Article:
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For example: The New Republic quotes Rep. Sheila Jackson Lee (D-Texas) as saying that young black women have been jarred by the bigots in the White House because things were “well” under President Barack Obama:

Representative Sheila Jackson Lee, a Texas Democrat in the Congressional Black Caucus, addressed the news after the poll’s release at the Washington Convention Center. “I respect independents. I understand independents,” she told the crowd, arguing that her party needs to do more to communicate its values. “I’ve never said I’m in the Democratic Party because I like to party,” she said. “I’m in there because of values.”

Speaking to reporters, Jackson Lee attributed the decline in support to younger voters. “Every generation has a different way of looking at life,” she said. Today’s young people came of age under President Barack Obama when “all was well,” so now the Democratic Party needs to “talk values” particularly to younger black women.

“All was well.”

Jackson Lee is not alone in this thinking, which is infantilizing at best, but we need to be clear here.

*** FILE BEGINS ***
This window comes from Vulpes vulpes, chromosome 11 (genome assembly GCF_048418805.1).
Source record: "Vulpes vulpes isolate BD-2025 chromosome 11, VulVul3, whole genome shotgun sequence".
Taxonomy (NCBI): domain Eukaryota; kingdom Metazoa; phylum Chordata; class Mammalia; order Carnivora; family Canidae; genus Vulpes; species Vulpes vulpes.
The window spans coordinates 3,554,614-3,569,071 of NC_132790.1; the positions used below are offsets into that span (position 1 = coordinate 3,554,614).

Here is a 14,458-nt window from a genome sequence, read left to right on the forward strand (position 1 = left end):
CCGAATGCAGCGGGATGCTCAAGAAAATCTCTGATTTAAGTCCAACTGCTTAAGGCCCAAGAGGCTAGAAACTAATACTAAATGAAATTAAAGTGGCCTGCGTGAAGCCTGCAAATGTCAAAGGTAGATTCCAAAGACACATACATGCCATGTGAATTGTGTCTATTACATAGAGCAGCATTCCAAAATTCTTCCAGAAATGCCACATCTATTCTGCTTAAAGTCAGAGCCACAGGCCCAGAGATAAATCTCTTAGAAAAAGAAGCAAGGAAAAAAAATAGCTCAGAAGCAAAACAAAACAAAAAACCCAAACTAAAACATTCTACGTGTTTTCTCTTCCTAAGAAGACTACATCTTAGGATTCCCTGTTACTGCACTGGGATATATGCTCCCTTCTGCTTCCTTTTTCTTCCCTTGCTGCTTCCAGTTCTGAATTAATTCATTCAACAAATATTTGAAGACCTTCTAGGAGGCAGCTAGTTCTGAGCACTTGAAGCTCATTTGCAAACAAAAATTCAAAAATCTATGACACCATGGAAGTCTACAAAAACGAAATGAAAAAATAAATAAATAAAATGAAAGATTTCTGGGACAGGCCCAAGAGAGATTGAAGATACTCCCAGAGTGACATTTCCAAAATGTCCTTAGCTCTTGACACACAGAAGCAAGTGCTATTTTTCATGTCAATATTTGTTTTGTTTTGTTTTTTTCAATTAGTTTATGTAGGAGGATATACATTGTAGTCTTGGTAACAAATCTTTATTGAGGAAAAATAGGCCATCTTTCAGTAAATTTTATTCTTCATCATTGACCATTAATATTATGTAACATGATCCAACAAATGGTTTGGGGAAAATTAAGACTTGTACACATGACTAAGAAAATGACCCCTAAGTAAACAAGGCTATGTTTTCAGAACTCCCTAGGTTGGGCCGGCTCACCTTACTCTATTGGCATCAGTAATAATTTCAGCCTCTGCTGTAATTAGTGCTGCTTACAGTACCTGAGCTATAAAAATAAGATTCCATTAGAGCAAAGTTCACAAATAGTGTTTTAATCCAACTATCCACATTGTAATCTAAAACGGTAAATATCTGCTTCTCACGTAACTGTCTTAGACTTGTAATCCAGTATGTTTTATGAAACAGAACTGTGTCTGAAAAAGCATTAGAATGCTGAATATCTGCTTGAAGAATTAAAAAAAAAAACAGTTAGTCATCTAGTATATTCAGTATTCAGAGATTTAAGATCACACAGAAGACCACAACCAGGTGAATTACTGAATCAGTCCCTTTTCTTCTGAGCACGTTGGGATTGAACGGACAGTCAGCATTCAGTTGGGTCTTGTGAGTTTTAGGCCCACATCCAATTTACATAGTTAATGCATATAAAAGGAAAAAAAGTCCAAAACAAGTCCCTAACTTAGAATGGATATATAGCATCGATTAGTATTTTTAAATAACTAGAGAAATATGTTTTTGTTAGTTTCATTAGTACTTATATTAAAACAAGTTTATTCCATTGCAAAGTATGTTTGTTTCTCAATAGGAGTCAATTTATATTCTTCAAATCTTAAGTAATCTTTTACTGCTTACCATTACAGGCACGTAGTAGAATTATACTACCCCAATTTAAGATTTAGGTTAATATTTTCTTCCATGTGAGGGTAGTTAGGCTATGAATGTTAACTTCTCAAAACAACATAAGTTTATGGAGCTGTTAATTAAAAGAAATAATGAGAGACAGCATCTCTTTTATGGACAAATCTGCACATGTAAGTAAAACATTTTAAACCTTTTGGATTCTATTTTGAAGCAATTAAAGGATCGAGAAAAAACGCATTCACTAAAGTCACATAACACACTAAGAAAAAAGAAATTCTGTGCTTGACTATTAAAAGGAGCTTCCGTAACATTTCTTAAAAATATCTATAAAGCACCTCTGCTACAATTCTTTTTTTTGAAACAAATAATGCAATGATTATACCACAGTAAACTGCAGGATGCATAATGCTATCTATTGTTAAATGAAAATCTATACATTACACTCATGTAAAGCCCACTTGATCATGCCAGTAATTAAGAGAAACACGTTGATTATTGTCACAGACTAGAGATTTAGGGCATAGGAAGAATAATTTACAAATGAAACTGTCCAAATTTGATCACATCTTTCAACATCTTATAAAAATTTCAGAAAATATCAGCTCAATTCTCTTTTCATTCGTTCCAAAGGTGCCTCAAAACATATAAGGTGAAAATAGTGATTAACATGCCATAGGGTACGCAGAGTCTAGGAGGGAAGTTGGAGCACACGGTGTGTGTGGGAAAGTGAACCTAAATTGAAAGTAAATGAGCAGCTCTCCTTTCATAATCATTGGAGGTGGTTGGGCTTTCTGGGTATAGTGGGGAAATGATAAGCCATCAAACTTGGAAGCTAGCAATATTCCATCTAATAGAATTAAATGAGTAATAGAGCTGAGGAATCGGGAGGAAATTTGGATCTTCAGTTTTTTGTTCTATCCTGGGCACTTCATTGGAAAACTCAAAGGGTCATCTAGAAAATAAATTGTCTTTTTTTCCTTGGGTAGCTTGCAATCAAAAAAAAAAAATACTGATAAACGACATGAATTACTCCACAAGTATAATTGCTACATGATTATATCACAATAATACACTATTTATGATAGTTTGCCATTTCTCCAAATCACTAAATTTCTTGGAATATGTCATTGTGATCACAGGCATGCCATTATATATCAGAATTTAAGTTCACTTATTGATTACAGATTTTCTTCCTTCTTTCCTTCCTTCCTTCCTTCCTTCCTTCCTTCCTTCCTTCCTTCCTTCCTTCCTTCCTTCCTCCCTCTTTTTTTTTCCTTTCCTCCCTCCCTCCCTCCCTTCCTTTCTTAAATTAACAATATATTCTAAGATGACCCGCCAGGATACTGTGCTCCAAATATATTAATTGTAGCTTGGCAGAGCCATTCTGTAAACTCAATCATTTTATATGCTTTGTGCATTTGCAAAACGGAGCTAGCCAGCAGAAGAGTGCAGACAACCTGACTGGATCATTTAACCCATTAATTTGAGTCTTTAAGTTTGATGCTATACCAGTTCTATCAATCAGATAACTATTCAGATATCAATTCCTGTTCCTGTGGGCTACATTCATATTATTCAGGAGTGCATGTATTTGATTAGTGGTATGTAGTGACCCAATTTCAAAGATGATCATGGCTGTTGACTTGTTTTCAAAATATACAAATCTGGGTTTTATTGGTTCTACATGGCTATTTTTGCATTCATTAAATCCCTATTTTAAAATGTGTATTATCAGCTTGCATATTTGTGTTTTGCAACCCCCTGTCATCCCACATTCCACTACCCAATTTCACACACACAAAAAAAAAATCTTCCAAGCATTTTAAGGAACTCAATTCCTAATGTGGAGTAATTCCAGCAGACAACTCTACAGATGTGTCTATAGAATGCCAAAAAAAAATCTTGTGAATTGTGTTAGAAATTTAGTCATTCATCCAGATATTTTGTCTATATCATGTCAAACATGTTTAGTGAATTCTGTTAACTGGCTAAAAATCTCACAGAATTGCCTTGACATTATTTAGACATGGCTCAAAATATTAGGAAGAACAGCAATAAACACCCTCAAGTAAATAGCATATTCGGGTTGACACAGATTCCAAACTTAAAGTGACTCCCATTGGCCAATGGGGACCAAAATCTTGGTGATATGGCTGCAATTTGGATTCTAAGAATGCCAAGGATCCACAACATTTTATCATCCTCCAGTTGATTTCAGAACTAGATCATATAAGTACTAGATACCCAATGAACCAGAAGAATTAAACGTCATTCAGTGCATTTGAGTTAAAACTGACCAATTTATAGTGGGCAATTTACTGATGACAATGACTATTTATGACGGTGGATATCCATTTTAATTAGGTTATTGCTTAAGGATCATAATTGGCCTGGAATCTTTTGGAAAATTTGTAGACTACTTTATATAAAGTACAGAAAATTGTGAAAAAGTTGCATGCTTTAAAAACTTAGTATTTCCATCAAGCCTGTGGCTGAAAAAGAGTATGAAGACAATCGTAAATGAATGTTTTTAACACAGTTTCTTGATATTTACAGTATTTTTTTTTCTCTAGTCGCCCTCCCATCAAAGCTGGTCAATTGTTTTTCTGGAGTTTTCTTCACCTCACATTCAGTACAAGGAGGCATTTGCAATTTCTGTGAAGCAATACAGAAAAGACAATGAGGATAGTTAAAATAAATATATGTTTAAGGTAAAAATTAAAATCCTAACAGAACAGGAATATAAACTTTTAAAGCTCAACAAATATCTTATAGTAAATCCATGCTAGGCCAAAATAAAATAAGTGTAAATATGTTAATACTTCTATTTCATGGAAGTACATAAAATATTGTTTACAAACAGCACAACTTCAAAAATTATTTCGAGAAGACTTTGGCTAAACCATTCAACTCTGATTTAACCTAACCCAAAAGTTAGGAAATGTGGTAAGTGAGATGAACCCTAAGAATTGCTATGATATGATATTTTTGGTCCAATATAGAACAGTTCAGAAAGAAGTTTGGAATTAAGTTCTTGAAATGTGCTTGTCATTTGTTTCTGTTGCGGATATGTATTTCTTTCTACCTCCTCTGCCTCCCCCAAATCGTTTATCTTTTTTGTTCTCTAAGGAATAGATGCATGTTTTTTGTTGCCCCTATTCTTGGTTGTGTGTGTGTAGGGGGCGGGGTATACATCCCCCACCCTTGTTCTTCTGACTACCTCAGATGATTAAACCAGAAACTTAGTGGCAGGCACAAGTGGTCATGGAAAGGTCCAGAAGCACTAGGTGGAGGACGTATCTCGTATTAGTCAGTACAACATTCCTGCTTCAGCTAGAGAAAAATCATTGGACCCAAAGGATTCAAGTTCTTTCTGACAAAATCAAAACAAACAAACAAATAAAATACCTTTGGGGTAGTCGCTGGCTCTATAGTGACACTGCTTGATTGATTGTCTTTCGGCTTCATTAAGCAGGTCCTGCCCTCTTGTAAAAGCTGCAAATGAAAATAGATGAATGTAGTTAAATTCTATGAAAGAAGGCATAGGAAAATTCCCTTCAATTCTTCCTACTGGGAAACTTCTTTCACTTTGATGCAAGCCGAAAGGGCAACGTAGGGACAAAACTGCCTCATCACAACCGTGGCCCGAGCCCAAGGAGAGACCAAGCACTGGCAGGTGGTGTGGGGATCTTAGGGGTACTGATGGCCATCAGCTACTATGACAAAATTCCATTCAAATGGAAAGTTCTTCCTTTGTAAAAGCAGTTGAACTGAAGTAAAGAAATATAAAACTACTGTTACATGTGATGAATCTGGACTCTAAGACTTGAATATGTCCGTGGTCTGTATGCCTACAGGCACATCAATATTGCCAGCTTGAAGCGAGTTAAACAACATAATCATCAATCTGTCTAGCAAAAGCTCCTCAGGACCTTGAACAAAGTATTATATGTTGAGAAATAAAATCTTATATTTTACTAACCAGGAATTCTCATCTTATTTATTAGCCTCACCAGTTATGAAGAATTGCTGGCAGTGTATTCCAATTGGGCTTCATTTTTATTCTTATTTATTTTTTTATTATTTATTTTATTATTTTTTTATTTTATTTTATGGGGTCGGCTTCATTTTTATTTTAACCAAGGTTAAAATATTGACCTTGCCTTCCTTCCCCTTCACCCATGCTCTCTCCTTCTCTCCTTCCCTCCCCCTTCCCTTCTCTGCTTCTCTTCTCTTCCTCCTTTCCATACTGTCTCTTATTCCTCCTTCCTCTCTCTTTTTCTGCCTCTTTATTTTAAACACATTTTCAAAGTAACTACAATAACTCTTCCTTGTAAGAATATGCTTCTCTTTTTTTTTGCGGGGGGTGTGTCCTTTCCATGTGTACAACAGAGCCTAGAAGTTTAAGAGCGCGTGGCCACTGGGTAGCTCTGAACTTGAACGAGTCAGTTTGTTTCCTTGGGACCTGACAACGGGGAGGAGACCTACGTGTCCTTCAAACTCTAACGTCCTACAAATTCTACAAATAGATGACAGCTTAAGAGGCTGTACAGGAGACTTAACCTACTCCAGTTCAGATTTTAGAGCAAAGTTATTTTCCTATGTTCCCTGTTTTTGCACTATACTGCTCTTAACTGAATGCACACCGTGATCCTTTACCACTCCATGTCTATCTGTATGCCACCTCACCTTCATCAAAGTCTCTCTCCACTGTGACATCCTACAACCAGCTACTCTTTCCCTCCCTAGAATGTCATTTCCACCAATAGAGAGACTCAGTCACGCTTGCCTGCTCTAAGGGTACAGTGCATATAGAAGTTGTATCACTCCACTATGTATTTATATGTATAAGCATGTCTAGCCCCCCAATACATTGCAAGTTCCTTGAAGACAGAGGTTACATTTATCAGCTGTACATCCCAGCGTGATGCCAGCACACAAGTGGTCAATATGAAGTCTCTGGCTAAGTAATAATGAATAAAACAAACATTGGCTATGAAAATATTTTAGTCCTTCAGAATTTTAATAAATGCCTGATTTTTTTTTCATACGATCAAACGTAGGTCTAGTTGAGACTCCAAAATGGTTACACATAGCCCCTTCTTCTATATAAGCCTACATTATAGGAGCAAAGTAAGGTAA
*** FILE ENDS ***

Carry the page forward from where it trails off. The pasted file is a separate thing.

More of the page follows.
The Movement for Black Lives became the throbbing pulse of this country—indeed, the world—during the Obama administration not because all was well but because our children were—and continue to be—slain in the streets by white supremacists wielding badges, guns and state-sanctioned murderous power.

In the case of Freddie Gray in Baltimore, black police officers actively participated in a state-sanctioned lynching that occurred in a city with a black mayor, in a nation with a black president—both of whom had the audacity to call traumatized black people “thugs” for destroying property, while hopscotching around the fact that thugs in blue killed a man.

All was not well.

All was not well when Sandra Bland was effectively killed by the state for refusing to bow to a white man in uniform who quivered with rage at her freedom. State Trooper Brian Encinia did not pull the trigger, but Bland’s blood is on his hands.